But in anticipation of such a need someday, would they pay more in insurance premiums? Unfortunately, no. People are pathologically price sensitive about car insurance and almost never select anything but the rock-bottom quote. Normally insurance providers are subject to fraud, with criminals making claims for accidents that were staged or never happened. Since deploying its vans, Progressive has seen costs in both plummet. Sending a company representative to the scene pays for itself.
Progressive offers another customer convenience that many competitors have Need some servicing far shied away from: giving quotes from other providers alongside its own when a potential buyer inquires about the cost of insurance. If indeed its quote is spot-on, then allowing a competitor to insure the customer at a lower rate is doubly effective: It frees Progressive from a money-losing proposition while burdening its competitor with the unprofitable. Thus a level of service that looks downright altruistic to the customer actually benefits the company.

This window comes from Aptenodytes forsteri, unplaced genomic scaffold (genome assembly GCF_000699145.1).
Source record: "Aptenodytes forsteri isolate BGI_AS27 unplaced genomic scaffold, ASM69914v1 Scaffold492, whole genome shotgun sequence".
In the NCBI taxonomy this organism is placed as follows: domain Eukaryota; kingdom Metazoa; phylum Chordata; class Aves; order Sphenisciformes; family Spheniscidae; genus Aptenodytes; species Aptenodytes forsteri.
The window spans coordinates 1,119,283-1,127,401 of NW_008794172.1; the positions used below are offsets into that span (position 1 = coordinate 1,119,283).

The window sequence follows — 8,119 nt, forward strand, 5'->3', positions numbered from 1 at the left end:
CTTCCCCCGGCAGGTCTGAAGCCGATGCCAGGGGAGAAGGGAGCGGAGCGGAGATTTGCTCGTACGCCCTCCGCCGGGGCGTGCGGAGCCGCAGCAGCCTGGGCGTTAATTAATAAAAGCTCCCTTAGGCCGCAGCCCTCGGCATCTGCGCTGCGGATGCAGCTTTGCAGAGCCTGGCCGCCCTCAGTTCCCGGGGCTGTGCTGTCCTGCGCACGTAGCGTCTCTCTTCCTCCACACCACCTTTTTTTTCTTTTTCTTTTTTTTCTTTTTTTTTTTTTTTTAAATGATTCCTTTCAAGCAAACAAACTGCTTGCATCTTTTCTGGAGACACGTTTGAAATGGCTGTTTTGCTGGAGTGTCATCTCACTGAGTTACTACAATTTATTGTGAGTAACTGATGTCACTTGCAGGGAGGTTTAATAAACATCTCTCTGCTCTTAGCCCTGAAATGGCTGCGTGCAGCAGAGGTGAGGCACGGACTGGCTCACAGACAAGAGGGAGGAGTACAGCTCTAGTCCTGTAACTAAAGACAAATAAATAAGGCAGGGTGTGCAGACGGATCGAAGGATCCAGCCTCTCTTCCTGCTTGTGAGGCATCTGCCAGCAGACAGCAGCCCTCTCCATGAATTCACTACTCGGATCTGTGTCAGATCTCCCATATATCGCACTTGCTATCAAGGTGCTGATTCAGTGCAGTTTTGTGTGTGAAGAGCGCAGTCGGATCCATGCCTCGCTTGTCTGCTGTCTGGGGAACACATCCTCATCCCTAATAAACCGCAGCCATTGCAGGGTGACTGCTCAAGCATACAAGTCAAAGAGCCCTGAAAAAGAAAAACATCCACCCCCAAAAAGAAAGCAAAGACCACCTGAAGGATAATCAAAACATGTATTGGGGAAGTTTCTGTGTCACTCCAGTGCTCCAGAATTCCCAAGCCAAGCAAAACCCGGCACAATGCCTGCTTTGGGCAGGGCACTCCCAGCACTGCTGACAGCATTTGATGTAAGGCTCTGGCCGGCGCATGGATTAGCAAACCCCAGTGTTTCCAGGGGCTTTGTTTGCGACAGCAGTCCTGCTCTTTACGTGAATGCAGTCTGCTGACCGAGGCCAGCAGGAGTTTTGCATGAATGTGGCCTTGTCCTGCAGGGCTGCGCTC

This is an example of leveraging operations into a value-added service. How can your management team find win-win solutions of its own? When I pose this question to managers, their impulse is to imagine what new value could be created for customers and then to ponder how that could be funded through cost savings.
A good first place to look? Anywhere that time is a large component of cost. Removing time is often fruitful, since it can directly improve service even as it cuts costs. Call centers are expensive to staff because of the combination of technical knowledge and sociability required to field inquiries effectively. For most software makers this adds up to the obvious conclusion that customers should be charged for support.
Intuit founder Scott Cook sees the Need some servicing differently. Those needy calls, he believes, are a useful form of input to continued product development—the engine of future revenues—and that justifies an even greater expense outlay. Intuit has its higher salaried product-development people, not solely customer service people, fielding calls so that subsequent versions of its offerings will be informed by direct knowledge of what users are trying to accomplish and how they are being frustrated.
Offering self-service, from pump-your-own gas to self-managed brokerage s, is a well-established way to keep costs low.
If the goal is service excellence, though, you must create a situation in which the customer will prefer the do-it-yourself capability over a readily available full-service alternative.Need some servicing
email: [email protected] - phone:(473) 800-6885 x 7365
Definition of 'service'